Globally, the importance of SOEs has steadily increased over the past few decades and are now found in a wide spectrum of industries, such as the natural resources, aerospace, defence, automobile manufacturing, chemicals, transportation, construction and banking. For instance, national oil companies own and control most of the world’s energy supply and 73% of the world’s oil reserves, and 61% of production is State-owned.
SOEs are also important in the domestic economies of many countries, given that they are often some of the largest employers. For example, Sweden’s 2017 Report on State-Owned Enterprises indicated that Sweden has 48 SOEs, which employ 137,000 people. The situation is similar in China, Sweden, Norway, South Africa,France, Brazil, Mexico, India, South Korea, and Russia.
The policies adopted by Sweden, China, Spain, Finland, and Norway may be examined as examples of good practice. It is, however, acknowledged that there are many other countries where SOEs and State ownership play an important role in the economy. However, ample data is available regarding the five countries listed above.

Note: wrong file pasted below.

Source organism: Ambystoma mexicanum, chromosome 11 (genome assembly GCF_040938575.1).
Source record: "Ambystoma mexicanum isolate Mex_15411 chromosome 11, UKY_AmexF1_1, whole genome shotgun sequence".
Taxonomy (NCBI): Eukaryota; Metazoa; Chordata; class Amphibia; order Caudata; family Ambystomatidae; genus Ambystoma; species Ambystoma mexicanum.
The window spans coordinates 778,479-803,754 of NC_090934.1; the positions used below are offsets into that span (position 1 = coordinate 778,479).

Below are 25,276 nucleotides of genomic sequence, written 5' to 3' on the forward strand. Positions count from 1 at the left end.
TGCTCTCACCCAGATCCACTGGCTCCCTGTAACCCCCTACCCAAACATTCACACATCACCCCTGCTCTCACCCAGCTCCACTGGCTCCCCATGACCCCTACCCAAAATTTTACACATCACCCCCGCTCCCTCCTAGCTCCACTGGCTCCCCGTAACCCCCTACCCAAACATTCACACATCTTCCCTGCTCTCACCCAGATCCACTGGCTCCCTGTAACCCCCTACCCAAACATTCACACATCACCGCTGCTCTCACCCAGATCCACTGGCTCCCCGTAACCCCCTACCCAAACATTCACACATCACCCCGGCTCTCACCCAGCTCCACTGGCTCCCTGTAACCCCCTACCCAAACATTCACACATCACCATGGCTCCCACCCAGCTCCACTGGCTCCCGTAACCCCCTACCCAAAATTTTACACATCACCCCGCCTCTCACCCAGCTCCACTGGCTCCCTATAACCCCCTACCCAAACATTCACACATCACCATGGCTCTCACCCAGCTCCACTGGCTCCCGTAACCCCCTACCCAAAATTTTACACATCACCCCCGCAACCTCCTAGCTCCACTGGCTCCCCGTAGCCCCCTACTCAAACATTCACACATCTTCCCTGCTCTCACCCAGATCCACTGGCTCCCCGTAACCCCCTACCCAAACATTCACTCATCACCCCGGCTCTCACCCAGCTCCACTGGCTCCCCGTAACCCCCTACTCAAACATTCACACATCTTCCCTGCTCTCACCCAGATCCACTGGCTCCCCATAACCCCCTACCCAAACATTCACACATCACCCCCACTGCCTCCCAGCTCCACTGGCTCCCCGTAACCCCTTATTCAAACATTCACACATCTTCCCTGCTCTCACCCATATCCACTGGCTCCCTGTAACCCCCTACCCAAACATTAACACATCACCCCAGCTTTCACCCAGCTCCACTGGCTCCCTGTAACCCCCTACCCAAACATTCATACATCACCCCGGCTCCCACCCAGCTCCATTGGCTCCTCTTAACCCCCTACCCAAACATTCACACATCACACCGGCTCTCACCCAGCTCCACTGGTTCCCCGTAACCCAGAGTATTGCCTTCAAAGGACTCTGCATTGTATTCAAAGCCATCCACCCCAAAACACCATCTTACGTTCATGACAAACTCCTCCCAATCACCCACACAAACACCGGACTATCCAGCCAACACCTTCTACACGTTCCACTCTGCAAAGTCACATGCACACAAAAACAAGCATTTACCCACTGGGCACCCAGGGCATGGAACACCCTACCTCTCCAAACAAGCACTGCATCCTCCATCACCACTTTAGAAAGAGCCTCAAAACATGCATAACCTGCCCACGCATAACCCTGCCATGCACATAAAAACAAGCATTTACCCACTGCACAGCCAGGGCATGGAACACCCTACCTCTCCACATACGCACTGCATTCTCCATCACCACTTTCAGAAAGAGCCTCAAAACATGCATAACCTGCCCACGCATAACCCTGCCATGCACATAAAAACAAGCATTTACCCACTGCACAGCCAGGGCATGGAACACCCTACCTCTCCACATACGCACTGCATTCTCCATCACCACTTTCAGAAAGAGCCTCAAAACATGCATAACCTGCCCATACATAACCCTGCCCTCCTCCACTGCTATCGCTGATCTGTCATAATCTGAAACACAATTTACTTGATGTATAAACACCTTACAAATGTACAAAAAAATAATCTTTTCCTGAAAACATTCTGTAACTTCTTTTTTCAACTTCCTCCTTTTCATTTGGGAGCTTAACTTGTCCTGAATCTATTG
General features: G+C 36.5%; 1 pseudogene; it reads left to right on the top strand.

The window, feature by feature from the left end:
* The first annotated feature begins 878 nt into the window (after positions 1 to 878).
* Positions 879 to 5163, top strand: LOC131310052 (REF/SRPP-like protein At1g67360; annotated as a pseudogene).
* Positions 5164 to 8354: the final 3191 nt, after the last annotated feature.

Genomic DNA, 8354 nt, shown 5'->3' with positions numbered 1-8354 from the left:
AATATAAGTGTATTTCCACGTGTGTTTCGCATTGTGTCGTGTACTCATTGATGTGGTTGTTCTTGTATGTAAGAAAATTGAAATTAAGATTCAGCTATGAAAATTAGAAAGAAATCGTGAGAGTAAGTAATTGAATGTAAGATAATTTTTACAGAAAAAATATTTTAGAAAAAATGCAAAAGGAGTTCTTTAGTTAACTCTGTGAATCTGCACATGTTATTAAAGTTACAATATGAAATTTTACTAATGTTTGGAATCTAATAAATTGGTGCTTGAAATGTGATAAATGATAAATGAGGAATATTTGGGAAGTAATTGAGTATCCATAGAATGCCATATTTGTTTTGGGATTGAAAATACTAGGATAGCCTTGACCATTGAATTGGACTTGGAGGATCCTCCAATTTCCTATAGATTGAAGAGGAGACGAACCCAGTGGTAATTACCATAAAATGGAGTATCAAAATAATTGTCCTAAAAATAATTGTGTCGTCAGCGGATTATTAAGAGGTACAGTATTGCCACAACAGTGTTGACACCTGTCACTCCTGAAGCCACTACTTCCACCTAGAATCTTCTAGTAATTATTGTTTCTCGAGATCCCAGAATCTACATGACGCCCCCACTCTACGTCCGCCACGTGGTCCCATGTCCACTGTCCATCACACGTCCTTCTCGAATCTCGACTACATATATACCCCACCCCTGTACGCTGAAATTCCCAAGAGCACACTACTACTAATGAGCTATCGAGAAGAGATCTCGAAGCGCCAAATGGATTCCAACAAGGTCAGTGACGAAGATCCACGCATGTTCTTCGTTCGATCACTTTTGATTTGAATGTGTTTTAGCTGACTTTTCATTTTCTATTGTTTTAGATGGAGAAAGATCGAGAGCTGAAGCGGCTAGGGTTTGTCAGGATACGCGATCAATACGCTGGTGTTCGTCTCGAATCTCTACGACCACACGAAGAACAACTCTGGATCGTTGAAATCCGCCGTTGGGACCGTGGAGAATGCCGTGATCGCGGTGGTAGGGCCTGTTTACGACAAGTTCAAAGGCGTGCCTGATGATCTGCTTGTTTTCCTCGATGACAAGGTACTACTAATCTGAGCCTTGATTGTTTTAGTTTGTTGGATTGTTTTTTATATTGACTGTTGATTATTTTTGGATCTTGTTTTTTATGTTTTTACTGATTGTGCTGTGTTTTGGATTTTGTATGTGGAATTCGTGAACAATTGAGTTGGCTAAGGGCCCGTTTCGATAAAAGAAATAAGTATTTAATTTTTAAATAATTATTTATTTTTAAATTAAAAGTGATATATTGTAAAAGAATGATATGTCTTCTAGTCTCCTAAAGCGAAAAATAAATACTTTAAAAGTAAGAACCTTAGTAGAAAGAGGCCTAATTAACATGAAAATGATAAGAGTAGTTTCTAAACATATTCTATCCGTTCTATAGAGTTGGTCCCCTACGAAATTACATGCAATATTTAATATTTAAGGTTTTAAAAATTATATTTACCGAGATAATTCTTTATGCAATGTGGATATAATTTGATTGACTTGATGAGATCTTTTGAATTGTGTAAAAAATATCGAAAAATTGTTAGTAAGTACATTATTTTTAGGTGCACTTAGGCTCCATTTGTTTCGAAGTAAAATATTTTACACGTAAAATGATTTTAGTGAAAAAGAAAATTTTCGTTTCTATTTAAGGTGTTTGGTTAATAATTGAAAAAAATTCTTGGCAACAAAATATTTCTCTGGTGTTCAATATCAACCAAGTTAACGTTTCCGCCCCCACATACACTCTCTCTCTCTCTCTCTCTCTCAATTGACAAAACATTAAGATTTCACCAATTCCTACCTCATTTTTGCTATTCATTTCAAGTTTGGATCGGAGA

If we take Sweden as an example, it’s State Ownership Policy has business sustainability at its core and it expressly states that - SOEs should take a long-term approach, be sustainable, efficient and profitable while being given the capacity to develop further. To promote long-term value growth, the sustainable business of all SEOs is integrated into corporate governance. They should thus serve as role models in the area of sustainable business and, therefore, perform in a manner that generates public confidence.
SOEs in Sweden work towards achieving a healthy work environment, respect for human rights, decent working conditions, environmental sustainability, and high standards of business ethics (particularly through the prevention of corruption), as well as responsible conduct with respect to the payment of taxes. The Policy forms an inherent part of the legal framework for the regulation of SOEs and it is mandatory for all companies that are fully or majority owned by the State to comply with it.
In Sweden, the ultimate responsibility for the integration of sustainable business practices falls onto the boards of directors of SOEs. They are accountable and answerable. With regard to implementation, all SOEs have mandatory reporting obligations and the board of directors must ensure that sustainability reporting is done in a comprehensive and transparent manner. Disclosure must be made on the company website and the reports must include, among others, materiality analyses, appropriate sustainability disclosures, and clear information about stakeholder engagement. These are lessons Sri Lanka needs to learn.